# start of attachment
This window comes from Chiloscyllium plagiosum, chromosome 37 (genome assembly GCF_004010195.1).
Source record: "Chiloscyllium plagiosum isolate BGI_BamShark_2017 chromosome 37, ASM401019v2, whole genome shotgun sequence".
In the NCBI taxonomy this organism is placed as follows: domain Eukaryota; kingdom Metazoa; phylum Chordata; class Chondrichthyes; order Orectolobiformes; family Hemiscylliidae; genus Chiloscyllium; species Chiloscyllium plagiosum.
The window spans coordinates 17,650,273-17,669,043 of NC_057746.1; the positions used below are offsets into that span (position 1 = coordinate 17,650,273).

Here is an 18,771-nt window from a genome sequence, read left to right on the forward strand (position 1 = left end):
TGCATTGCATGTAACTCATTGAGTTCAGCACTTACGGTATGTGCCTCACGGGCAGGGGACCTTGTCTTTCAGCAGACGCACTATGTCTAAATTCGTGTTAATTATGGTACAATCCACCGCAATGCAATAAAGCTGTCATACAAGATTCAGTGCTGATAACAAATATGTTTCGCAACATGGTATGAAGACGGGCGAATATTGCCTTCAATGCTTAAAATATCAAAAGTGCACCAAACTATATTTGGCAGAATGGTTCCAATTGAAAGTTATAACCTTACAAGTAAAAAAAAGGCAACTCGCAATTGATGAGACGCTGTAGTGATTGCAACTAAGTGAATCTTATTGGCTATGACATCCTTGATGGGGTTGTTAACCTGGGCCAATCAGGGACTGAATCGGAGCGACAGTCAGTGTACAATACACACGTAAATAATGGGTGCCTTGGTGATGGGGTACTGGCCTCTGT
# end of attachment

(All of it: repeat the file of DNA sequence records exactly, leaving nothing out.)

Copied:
This window comes from Chiloscyllium plagiosum, chromosome 37 (genome assembly GCF_004010195.1).
Source record: "Chiloscyllium plagiosum isolate BGI_BamShark_2017 chromosome 37, ASM401019v2, whole genome shotgun sequence".
In the NCBI taxonomy this organism is placed as follows: domain Eukaryota; kingdom Metazoa; phylum Chordata; class Chondrichthyes; order Orectolobiformes; family Hemiscylliidae; genus Chiloscyllium; species Chiloscyllium plagiosum.
The window spans coordinates 17,650,273-17,669,043 of NC_057746.1; the positions used below are offsets into that span (position 1 = coordinate 17,650,273).

Here is an 18,771-nt window from a genome sequence, read left to right on the forward strand (position 1 = left end):
TGCATTGCATGTAACTCATTGAGTTCAGCACTTACGGTATGTGCCTCACGGGCAGGGGACCTTGTCTTTCAGCAGACGCACTATGTCTAAATTCGTGTTAATTATGGTACAATCCACCGCAATGCAATAAAGCTGTCATACAAGATTCAGTGCTGATAACAAATATGTTTCGCAACATGGTATGAAGACGGGCGAATATTGCCTTCAATGCTTAAAATATCAAAAGTGCACCAAACTATATTTGGCAGAATGGTTCCAATTGAAAGTTATAACCTTACAAGTAAAAAAAAGGCAACTCGCAATTGATGAGACGCTGTAGTGATTGCAACTAAGTGAATCTTATTGGCTATGACATCCTTGATGGGGTTGTTAACCTGGGCCAATCAGGGACTGAATCGGAGCGACAGTCAGTGTACAATACACACGTAAATAATGGGTGCCTTGGTGATGGGGTACTGGCCTCTGT